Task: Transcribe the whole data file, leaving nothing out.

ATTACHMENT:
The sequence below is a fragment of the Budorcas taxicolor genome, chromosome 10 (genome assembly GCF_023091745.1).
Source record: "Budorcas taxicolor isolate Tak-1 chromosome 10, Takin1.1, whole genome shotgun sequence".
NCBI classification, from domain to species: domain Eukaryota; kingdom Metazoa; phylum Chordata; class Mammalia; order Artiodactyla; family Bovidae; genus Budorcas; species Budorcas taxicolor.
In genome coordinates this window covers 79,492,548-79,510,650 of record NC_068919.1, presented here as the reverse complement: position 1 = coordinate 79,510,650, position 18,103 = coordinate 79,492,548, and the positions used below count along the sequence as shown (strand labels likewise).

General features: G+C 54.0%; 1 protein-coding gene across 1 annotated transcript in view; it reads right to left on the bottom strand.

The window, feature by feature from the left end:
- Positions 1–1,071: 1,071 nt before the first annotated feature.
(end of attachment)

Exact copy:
The sequence below is a fragment of the Budorcas taxicolor genome, chromosome 10 (genome assembly GCF_023091745.1).
Source record: "Budorcas taxicolor isolate Tak-1 chromosome 10, Takin1.1, whole genome shotgun sequence".
NCBI classification, from domain to species: domain Eukaryota; kingdom Metazoa; phylum Chordata; class Mammalia; order Artiodactyla; family Bovidae; genus Budorcas; species Budorcas taxicolor.
In genome coordinates this window covers 79,492,548-79,510,650 of record NC_068919.1, presented here as the reverse complement: position 1 = coordinate 79,510,650, position 18,103 = coordinate 79,492,548, and the positions used below count along the sequence as shown (strand labels likewise).

General features: G+C 54.0%; 1 protein-coding gene across 1 annotated transcript in view; it reads right to left on the bottom strand.

The window, feature by feature from the left end:
- Positions 1–1,071: 1,071 nt before the first annotated feature.